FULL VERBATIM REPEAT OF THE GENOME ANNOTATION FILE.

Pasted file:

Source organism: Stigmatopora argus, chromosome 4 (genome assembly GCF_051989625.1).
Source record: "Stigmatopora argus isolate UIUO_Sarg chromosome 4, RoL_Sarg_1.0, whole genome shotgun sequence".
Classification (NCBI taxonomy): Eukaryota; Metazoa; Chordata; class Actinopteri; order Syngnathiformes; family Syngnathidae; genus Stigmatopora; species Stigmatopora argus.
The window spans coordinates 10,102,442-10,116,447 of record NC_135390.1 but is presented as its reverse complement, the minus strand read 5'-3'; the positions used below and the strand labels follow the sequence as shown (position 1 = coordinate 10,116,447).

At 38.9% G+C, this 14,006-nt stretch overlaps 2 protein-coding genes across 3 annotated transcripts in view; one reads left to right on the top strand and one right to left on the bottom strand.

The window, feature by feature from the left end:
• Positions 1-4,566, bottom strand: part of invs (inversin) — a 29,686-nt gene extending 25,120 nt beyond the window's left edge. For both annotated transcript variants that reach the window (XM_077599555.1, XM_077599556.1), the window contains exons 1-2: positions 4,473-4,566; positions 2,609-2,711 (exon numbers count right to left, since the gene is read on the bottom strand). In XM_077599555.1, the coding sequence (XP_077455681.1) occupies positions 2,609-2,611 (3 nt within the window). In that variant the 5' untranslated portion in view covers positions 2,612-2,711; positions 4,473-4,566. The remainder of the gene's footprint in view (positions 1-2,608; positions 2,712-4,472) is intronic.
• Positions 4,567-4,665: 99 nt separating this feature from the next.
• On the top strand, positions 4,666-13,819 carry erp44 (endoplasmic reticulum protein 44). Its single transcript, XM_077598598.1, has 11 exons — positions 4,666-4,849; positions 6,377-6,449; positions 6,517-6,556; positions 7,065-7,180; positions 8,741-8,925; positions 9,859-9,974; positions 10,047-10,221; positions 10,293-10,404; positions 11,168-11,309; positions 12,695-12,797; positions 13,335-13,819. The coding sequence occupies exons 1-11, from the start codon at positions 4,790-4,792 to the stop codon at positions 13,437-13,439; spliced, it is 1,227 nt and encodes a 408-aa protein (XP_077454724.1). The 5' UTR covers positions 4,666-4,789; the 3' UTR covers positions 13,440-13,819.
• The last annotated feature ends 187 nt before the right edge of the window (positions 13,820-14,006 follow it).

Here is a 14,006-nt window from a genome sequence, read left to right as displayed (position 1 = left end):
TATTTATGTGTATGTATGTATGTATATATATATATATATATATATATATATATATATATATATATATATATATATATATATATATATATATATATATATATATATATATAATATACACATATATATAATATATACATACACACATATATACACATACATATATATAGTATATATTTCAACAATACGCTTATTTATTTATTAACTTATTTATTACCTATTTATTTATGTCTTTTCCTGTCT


Source organism: Stigmatopora argus, chromosome 4 (genome assembly GCF_051989625.1).
Source record: "Stigmatopora argus isolate UIUO_Sarg chromosome 4, RoL_Sarg_1.0, whole genome shotgun sequence".
Classification (NCBI taxonomy): Eukaryota; Metazoa; Chordata; class Actinopteri; order Syngnathiformes; family Syngnathidae; genus Stigmatopora; species Stigmatopora argus.
The window spans coordinates 10,102,442-10,116,447 of record NC_135390.1 but is presented as its reverse complement, the minus strand read 5'-3'; the positions used below and the strand labels follow the sequence as shown (position 1 = coordinate 10,116,447).

At 38.9% G+C, this 14,006-nt stretch overlaps 2 protein-coding genes across 3 annotated transcripts in view; one reads left to right on the top strand and one right to left on the bottom strand.

The window, feature by feature from the left end:
• Positions 1-4,566, bottom strand: part of invs (inversin) — a 29,686-nt gene extending 25,120 nt beyond the window's left edge. For both annotated transcript variants that reach the window (XM_077599555.1, XM_077599556.1), the window contains exons 1-2: positions 4,473-4,566; positions 2,609-2,711 (exon numbers count right to left, since the gene is read on the bottom strand). In XM_077599555.1, the coding sequence (XP_077455681.1) occupies positions 2,609-2,611 (3 nt within the window). In that variant the 5' untranslated portion in view covers positions 2,612-2,711; positions 4,473-4,566. The remainder of the gene's footprint in view (positions 1-2,608; positions 2,712-4,472) is intronic.
• Positions 4,567-4,665: 99 nt separating this feature from the next.
• On the top strand, positions 4,666-13,819 carry erp44 (endoplasmic reticulum protein 44). Its single transcript, XM_077598598.1, has 11 exons — positions 4,666-4,849; positions 6,377-6,449; positions 6,517-6,556; positions 7,065-7,180; positions 8,741-8,925; positions 9,859-9,974; positions 10,047-10,221; positions 10,293-10,404; positions 11,168-11,309; positions 12,695-12,797; positions 13,335-13,819. The coding sequence occupies exons 1-11, from the start codon at positions 4,790-4,792 to the stop codon at positions 13,437-13,439; spliced, it is 1,227 nt and encodes a 408-aa protein (XP_077454724.1). The 5' UTR covers positions 4,666-4,789; the 3' UTR covers positions 13,440-13,819.
• The last annotated feature ends 187 nt before the right edge of the window (positions 13,820-14,006 follow it).

Here is a 14,006-nt window from a genome sequence, read left to right as displayed (position 1 = left end):
TATTTATGTGTATGTATGTATGTATATATATATATATATATATATATATATATATATATATATATATATATATATATATATATATATATATATATATATATATATATATAATATACACATATATATAATATATACATACACACATATATACACATACATATATATAGTATATATTTCAACAATACGCTTATTTATTTATTAACTTATTTATTACCTATTTATTTATGTCTTTTCCTGTCT